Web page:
'Invest overseas in companies with India exposure better than direct investment'

Written by Markets Bureau | Mumbai Apr 30 | Updated: May 2 2008, 05:18am hrs
Jim ONeill, head of Global Economic Research at Goldman Sachs, better known as the person who coined the BRIC as a term, reckons that the India growth story is strong and the country will command an extremely strong position if its productivity potential is unleashed. However, he advises investors to look at companies listed in European and US markets with strong India operations, rather than investing in India directly.

At the moment, Indian the India trades at 16 times its one year forward earnings, and there are other markets that trade at lower multiples. So overseas investors could get exposure to Indias growth potential at lower valuations in these markets, is ONeills reasoning. He also reckons that there are several other institutions that have a strong earnings outlook on Indias companies and therefore the current multiple of 16 times one year forward earnings could also look attractive.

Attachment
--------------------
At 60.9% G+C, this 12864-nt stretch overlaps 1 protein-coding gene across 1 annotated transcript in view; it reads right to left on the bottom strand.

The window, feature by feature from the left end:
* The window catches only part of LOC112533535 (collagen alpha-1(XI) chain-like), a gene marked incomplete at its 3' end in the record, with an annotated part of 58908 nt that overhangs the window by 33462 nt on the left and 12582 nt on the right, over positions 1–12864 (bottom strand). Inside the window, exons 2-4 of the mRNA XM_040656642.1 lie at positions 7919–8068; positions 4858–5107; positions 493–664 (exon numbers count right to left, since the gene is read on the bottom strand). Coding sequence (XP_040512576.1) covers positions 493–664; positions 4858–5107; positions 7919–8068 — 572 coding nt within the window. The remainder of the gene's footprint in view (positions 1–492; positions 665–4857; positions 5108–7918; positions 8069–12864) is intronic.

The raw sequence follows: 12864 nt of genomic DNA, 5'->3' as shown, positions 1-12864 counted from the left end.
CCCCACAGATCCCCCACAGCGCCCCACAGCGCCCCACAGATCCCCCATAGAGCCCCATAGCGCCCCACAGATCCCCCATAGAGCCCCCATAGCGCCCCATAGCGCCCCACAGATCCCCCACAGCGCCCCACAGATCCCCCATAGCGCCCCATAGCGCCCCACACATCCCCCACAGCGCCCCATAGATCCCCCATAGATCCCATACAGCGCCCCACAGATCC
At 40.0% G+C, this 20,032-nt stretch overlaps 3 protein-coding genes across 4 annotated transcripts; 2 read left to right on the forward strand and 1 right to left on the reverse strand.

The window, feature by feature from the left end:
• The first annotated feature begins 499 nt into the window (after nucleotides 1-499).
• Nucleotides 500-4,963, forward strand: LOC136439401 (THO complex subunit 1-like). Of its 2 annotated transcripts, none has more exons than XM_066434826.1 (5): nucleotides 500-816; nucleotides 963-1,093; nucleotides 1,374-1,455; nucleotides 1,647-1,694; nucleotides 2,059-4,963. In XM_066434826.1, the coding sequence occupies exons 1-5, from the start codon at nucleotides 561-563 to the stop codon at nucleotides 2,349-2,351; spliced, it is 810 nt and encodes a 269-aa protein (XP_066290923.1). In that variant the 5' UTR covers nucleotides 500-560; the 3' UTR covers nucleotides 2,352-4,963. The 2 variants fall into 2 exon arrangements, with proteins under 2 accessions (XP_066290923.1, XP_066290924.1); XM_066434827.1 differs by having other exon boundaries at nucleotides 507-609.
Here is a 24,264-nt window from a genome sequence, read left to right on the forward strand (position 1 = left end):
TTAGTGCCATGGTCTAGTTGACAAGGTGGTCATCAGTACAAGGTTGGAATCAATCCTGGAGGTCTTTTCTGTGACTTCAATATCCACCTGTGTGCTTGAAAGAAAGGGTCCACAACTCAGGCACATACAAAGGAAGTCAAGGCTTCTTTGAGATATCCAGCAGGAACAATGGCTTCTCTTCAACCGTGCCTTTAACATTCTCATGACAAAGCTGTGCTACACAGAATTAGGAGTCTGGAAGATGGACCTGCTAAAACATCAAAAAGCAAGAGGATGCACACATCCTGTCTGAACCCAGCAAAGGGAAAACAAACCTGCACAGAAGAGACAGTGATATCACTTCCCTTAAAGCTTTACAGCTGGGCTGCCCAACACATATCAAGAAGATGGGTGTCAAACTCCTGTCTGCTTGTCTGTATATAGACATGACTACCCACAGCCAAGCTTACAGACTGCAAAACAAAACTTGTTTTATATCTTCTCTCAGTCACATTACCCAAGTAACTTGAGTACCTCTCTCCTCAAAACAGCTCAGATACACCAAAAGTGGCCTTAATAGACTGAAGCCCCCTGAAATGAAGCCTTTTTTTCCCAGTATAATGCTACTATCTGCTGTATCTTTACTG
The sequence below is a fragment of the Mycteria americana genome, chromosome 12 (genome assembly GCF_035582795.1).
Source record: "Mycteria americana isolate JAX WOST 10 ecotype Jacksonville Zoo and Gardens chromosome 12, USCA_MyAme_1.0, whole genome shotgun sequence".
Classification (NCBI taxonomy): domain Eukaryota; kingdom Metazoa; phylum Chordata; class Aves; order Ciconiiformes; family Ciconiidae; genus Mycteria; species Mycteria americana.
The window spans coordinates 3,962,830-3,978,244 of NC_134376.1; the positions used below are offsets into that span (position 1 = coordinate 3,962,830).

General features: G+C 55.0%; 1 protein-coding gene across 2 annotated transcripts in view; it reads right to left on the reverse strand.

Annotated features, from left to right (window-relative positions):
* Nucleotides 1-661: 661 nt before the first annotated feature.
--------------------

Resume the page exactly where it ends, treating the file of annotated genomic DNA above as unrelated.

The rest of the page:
Speaking to select media gathering, ONeill believes that this time around the Federal Reserves rate cut could well be the last one. The Fed will pause and take a look at other development, he added. ONeill rubbished the notion that interest rate differentials could be the cause of money flowing into India. Rates have gone up and down over the years, and this has not influenced money flows at all, he added. A lot of institutions use this belief, but over the years, it is the countrys earning potential that decides the extent of fund flows, he asserted.

ONeill believes that there are substantial funds in the middle-east region that will be flowing into emerging markets, and even India. And they have no linkages with the US interest rates, he adds.

ONeill believes that the dollar weakness will actually help the US as exports have started rising faster than non-oil imports and the US could well have a current account deficit of 3% to the GDP and this will make it stronger and also the global economy.